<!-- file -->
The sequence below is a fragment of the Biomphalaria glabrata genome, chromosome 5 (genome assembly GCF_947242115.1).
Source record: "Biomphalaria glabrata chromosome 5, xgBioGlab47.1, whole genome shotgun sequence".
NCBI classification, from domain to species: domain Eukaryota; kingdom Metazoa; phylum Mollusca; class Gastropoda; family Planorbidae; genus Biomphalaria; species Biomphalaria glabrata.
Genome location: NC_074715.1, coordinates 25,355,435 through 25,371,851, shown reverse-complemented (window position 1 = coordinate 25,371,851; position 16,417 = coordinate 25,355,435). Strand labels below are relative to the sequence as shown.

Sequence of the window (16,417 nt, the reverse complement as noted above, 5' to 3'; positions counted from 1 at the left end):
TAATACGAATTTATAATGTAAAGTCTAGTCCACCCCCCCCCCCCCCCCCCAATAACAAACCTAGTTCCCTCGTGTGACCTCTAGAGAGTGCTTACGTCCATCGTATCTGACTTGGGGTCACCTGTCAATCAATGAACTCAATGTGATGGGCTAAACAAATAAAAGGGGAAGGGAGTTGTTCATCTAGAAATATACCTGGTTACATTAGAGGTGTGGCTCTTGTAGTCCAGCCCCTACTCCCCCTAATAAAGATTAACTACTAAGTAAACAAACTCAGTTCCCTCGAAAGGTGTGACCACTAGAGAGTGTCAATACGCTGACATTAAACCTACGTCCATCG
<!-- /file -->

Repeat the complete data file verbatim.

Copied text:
The sequence below is a fragment of the Biomphalaria glabrata genome, chromosome 5 (genome assembly GCF_947242115.1).
Source record: "Biomphalaria glabrata chromosome 5, xgBioGlab47.1, whole genome shotgun sequence".
NCBI classification, from domain to species: domain Eukaryota; kingdom Metazoa; phylum Mollusca; class Gastropoda; family Planorbidae; genus Biomphalaria; species Biomphalaria glabrata.
Genome location: NC_074715.1, coordinates 25,355,435 through 25,371,851, shown reverse-complemented (window position 1 = coordinate 25,371,851; position 16,417 = coordinate 25,355,435). Strand labels below are relative to the sequence as shown.

Sequence of the window (16,417 nt, the reverse complement as noted above, 5' to 3'; positions counted from 1 at the left end):
TAATACGAATTTATAATGTAAAGTCTAGTCCACCCCCCCCCCCCCCCCCCAATAACAAACCTAGTTCCCTCGTGTGACCTCTAGAGAGTGCTTACGTCCATCGTATCTGACTTGGGGTCACCTGTCAATCAATGAACTCAATGTGATGGGCTAAACAAATAAAAGGGGAAGGGAGTTGTTCATCTAGAAATATACCTGGTTACATTAGAGGTGTGGCTCTTGTAGTCCAGCCCCTACTCCCCCTAATAAAGATTAACTACTAAGTAAACAAACTCAGTTCCCTCGAAAGGTGTGACCACTAGAGAGTGTCAATACGCTGACATTAAACCTACGTCCATCG